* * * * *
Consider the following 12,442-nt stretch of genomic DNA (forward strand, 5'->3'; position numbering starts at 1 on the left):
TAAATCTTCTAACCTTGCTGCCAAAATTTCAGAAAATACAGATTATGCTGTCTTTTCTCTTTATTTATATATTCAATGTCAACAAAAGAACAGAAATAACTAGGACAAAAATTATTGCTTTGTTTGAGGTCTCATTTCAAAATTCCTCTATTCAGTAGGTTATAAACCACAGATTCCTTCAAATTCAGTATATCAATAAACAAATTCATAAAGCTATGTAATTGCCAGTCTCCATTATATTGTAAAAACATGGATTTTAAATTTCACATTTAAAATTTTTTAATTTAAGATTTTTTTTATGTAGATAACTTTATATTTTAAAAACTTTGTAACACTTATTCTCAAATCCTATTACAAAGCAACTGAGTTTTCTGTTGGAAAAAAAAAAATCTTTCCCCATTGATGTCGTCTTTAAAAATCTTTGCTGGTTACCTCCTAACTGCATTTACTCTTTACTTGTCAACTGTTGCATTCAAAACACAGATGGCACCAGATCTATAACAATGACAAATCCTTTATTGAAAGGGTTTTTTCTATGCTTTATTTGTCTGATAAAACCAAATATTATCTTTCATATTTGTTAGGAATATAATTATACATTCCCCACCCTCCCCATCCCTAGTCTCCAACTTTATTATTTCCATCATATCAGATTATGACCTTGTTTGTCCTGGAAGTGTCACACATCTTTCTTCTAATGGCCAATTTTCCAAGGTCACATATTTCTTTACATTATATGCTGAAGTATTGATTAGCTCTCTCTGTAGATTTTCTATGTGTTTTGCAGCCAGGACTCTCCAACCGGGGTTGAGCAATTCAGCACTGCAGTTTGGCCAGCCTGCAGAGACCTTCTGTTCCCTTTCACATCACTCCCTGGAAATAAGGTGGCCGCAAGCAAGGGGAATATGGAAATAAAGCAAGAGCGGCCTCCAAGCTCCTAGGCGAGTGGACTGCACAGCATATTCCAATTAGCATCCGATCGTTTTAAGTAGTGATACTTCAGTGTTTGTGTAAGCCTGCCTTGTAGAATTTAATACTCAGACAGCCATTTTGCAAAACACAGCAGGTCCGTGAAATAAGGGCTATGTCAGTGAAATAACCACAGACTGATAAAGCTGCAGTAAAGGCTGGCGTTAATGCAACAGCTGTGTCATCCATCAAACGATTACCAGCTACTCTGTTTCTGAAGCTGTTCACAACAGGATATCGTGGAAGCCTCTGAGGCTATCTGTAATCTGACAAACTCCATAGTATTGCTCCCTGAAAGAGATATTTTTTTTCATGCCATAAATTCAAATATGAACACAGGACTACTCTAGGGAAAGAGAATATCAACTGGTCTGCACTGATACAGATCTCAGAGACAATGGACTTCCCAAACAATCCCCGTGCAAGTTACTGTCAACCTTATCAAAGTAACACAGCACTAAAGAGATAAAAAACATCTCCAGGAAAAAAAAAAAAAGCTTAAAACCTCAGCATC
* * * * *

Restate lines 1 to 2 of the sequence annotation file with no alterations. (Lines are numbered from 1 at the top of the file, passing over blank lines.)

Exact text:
Consider the following 12,442-nt stretch of genomic DNA (forward strand, 5'->3'; position numbering starts at 1 on the left):
TAAATCTTCTAACCTTGCTGCCAAAATTTCAGAAAATACAGATTATGCTGTCTTTTCTCTTTATTTATATATTCAATGTCAACAAAAGAACAGAAATAACTAGGACAAAAATTATTGCTTTGTTTGAGGTCTCATTTCAAAATTCCTCTATTCAGTAGGTTATAAACCACAGATTCCTTCAAATTCAGTATATCAATAAACAAATTCATAAAGCTATGTAATTGCCAGTCTCCATTATATTGTAAAAACATGGATTTTAAATTTCACATTTAAAATTTTTTAATTTAAGATTTTTTTTATGTAGATAACTTTATATTTTAAAAACTTTGTAACACTTATTCTCAAATCCTATTACAAAGCAACTGAGTTTTCTGTTGGAAAAAAAAAAATCTTTCCCCATTGATGTCGTCTTTAAAAATCTTTGCTGGTTACCTCCTAACTGCATTTACTCTTTACTTGTCAACTGTTGCATTCAAAACACAGATGGCACCAGATCTATAACAATGACAAATCCTTTATTGAAAGGGTTTTTTCTATGCTTTATTTGTCTGATAAAACCAAATATTATCTTTCATATTTGTTAGGAATATAATTATACATTCCCCACCCTCCCCATCCCTAGTCTCCAACTTTATTATTTCCATCATATCAGATTATGACCTTGTTTGTCCTGGAAGTGTCACACATCTTTCTTCTAATGGCCAATTTTCCAAGGTCACATATTTCTTTACATTATATGCTGAAGTATTGATTAGCTCTCTCTGTAGATTTTCTATGTGTTTTGCAGCCAGGACTCTCCAACCGGGGTTGAGCAATTCAGCACTGCAGTTTGGCCAGCCTGCAGAGACCTTCTGTTCCCTTTCACATCACTCCCTGGAAATAAGGTGGCCGCAAGCAAGGGGAATATGGAAATAAAGCAAGAGCGGCCTCCAAGCTCCTAGGCGAGTGGACTGCACAGCATATTCCAATTAGCATCCGATCGTTTTAAGTAGTGATACTTCAGTGTTTGTGTAAGCCTGCCTTGTAGAATTTAATACTCAGACAGCCATTTTGCAAAACACAGCAGGTCCGTGAAATAAGGGCTATGTCAGTGAAATAACCACAGACTGATAAAGCTGCAGTAAAGGCTGGCGTTAATGCAACAGCTGTGTCATCCATCAAACGATTACCAGCTACTCTGTTTCTGAAGCTGTTCACAACAGGATATCGTGGAAGCCTCTGAGGCTATCTGTAATCTGACAAACTCCATAGTATTGCTCCCTGAAAGAGATATTTTTTTTCATGCCATAAATTCAAATATGAACACAGGACTACTCTAGGGAAAGAGAATATCAACTGGTCTGCACTGATACAGATCTCAGAGACAATGGACTTCCCAAACAATCCCCGTGCAAGTTACTGTCAACCTTATCAAAGTAACACAGCACTAAAGAGATAAAAAACATCTCCAGGAAAAAAAAAAAAAGCTTAAAACCTCAGCATC